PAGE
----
By Lee Horton
Peninsula Daily News
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From late July to early October, there was no rain to move the fish from the Strait of Juan de Fuca into the rivers.
It was great for fishing in Sekiu, because the salmon just hung out there, waiting for the signal to move along.
But fishing on the rest of the Strait and in the rivers suffered because the fish were all loitering around Sekiu.
Conditions have been different this. The Peninsula has not lacked rain this year, so the fish didn't stay in the Strait for long.
“All the rain moved them out. They moved much quicker this year,” said Bob Aunspach of Swain's General Store (360-452-2357) in Port Angeles.
“We're on the slower side this year than normal. In my opinion, it will get slower and slower as the month goes on.”
However, there are salmon throughout the Strait.
“It's all coho,” Aunspach said.
“A few guys are out looking for chinook, but most are going for coho, especially now that you can keep a wild coho.”
Brian Menkal of Brian's Sporting Goods and More (360-683-1950) in Sequim said anglers off Port Angeles are finding more success than are anglers near Sequim. Around Sequim, he said most anglers chasing coho are heading out near the international buoys.
The salmon dashed down the Strait so they could make their run up the rivers.
“River fishing is pretty darn good,” Aunspach said.
“There is definitely a lot of pressure on the rivers right now.”
The pressure got especially thick on the Dungeness River, which opened last week. So, there are salmon in the Dungeness, but there also are lots of humans trying to catch those fish.
If you go, don't forget to bring your social skills, because you probably won't be alone.
Due to the rain, the salmon made their run earlier than usual. Menkal reports that most of the have already passed the U.S. Highway 101 bridge.
As for the West End Rivers, Menkal recommends the Sol Duc and Bogachiel.
Admiralty Inlet salmon
Ward Norden, a fishing tackle wholesaler and former fishery biologist, reports that there are a lot of silvers in Marine Area 9 (Admiralty Inlet).
“Fishing for coho in Area 9 has been extraordinary in the past week, but timing is critical,” Norden said.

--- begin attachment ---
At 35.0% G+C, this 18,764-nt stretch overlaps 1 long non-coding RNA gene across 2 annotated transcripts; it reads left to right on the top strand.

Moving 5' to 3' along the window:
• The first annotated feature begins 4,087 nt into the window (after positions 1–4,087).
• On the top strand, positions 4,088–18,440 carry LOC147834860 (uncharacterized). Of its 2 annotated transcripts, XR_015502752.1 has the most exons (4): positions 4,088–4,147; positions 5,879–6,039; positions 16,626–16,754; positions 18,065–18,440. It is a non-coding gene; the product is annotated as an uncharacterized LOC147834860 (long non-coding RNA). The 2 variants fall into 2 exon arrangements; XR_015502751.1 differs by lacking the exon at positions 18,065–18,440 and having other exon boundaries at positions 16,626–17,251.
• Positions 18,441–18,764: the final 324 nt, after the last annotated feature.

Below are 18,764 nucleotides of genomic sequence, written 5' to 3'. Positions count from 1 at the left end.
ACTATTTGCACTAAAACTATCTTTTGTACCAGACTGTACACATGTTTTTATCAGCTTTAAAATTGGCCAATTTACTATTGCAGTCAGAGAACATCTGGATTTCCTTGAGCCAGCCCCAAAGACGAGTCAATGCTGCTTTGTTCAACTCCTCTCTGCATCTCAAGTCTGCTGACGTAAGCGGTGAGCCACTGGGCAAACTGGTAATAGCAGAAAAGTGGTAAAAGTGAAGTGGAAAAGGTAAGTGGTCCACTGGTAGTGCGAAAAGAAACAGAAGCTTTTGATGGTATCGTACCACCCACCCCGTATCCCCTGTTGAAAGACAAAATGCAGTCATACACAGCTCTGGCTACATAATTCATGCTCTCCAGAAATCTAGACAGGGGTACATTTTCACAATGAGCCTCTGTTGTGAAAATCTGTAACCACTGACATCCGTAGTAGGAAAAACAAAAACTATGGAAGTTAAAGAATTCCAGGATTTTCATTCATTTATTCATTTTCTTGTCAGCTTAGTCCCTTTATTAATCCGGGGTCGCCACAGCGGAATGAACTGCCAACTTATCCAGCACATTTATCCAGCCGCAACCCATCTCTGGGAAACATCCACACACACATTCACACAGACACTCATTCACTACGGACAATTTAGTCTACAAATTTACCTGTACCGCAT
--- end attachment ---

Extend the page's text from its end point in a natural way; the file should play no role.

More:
“Typical of this late in the run, only about 20 percent of the fish will be biters.
“If there aren't too many other anglers around, fishing is great. But if the weather is calm on a weekend with lots of boats out, those biters get swept up pretty quickly.”
Norden also said there might be some good chum fishing in the coming weeks.
“The anglers I have talked to have been commenting on large numbers of bigger salmon they are seeing on their sonars below the coho,” he said.
“Those are the leading edge of the fall chum run.
As unusually large as the summer chum run was a few weeks ago, I am expecting the largest chum run in a decade or more next month.”
Important saltwater notes
■ Don't forget the second annual Sekiu King Coho Derby hosted by Olson's Resort (360-963-2311) is Saturday and Sunday.
Derby tickets are $30.
Cash prizes will be awarded for the largest wild or hatchery king, wild or hatchery coho and chum caught by a ticket holder.
The derby operates with a progressive pot, so the cash prize amount will be determined by ticket sales.
Anglers 14 years and younger can participate in a free Lil' Anglers derby.
For more information or tickets, phone Olson's Resort at 360-963-2311 or email email@example.com, or Greg Ekberg at 206-735-8518 and firstname.lastname@example.org.
Or, read Thursday's column about the derby online at www.tinyurl.com/pdnKingCoho.
For the derby weekend, Olson's Resort is offering a derby special of a round-trip launch and three-nights moorage for boats 21 feet and under for $40. Longer boats will cost just $1 more per foot, per night.
■ The LaPush late season ends Sunday.
Last week was the Last Chance Derby, but this weekend is your actual last chance to fish for salmon on the northern coast.
Deer hunt starts
Whether you hunt or not, it is important to know that hunting for deer, elk, ducks, geese and other game birds with modern firearms begins Saturday.
Dave Ware, game manager for the state Department of Fish and Wildlife, reported plentiful game thanks to a mild winter and favorable spring.
“Also, recent storms have helped to quiet hunters' footsteps in the forest and blow leaves off the trees for better visibility,” Ware said.
“Those are all very positive signs for upcoming seasons.”
Hunters are required by law to wear hunter orange clothing.
While that requirement does not apply to non-hunters, Ware suggests hikers, mushroom pickers and others in areas open to hunting wear bright, colorful clothing to maximize their visibility, too.
Send photos, stories
Have a photograph, a fishing or hunting report, an anecdote about an outdoors experience or a tip on gear or technique?
Send it to email@example.com or P.O. Box 1330, Port Angeles, WA 98362.
Sports Editor Lee Horton appears here Thursdays and Fridays. He can be reached at 360-417-3525 or at firstname.lastname@example.org.